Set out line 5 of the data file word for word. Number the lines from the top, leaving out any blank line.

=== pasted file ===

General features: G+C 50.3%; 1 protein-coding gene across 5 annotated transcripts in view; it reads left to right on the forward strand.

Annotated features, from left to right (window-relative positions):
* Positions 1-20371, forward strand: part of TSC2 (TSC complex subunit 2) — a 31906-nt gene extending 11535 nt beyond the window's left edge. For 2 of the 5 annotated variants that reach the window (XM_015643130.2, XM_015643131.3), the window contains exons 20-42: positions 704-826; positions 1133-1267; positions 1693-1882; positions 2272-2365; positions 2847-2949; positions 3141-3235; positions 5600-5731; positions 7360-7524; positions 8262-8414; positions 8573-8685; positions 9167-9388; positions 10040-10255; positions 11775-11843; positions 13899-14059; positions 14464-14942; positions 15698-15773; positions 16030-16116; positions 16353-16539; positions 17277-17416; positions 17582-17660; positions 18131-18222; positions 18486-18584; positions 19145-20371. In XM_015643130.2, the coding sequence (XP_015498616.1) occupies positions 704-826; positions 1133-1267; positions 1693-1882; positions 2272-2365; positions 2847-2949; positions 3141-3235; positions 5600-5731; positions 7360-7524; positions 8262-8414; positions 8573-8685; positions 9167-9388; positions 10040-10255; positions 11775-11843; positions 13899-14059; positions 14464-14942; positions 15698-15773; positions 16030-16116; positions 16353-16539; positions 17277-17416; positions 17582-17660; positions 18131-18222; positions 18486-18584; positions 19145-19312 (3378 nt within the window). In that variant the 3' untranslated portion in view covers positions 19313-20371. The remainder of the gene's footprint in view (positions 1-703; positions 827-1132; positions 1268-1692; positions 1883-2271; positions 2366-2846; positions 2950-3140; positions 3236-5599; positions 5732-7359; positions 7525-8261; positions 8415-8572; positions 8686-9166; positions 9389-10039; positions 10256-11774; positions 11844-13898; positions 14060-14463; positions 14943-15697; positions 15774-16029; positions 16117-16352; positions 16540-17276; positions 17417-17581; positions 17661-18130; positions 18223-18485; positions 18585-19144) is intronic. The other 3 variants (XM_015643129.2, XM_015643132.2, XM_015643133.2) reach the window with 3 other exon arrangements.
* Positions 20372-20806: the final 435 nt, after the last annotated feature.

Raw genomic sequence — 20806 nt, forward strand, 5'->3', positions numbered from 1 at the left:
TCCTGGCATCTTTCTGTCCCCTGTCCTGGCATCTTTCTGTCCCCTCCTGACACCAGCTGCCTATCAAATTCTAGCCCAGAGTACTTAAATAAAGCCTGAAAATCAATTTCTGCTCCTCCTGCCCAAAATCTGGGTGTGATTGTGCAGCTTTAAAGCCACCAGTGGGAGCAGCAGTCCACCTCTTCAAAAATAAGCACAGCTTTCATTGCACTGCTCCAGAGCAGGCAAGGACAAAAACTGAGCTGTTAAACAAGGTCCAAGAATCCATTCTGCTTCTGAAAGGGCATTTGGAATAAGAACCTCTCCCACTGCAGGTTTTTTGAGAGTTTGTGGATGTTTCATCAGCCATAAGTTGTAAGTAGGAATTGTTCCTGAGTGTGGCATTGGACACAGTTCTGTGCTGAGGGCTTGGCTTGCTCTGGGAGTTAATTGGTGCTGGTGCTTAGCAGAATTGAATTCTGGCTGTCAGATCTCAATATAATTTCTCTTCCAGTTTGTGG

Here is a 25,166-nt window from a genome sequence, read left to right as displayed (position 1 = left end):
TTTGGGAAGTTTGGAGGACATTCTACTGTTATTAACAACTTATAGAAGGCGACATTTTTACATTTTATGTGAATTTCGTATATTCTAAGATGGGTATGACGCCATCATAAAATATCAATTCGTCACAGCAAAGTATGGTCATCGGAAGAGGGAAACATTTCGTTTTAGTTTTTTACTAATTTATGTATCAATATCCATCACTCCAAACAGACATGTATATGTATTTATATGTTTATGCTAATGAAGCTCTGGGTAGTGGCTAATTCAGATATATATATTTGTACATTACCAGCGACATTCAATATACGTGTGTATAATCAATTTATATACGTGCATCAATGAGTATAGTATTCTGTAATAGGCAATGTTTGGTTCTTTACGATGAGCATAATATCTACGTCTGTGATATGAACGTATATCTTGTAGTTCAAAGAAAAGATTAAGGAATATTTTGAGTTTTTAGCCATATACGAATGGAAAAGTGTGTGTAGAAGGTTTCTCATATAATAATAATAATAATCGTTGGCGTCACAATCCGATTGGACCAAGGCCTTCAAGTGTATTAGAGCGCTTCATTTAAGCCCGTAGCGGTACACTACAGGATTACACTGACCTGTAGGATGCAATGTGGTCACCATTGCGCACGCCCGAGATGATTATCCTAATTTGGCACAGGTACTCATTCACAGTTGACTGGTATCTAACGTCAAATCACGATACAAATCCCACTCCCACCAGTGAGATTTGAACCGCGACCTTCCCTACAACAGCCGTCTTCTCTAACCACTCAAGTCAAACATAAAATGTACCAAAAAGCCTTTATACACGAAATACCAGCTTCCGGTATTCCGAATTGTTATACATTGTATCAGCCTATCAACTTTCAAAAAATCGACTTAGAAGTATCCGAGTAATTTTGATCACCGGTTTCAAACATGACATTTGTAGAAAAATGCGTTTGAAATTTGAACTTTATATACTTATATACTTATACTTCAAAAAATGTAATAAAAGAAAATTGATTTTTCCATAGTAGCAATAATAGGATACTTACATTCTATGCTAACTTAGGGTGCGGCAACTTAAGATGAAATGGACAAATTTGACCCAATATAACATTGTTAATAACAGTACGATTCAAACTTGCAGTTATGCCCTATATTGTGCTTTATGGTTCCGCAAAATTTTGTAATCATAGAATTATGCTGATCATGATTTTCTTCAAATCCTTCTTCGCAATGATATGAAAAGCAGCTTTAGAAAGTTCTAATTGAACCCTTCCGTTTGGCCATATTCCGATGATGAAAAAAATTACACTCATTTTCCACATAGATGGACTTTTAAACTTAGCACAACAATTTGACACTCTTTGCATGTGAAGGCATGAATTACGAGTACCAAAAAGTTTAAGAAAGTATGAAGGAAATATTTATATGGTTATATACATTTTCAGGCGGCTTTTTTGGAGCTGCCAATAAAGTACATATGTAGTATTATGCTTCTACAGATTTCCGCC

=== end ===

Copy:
Raw genomic sequence — 20806 nt, forward strand, 5'->3', positions numbered from 1 at the left: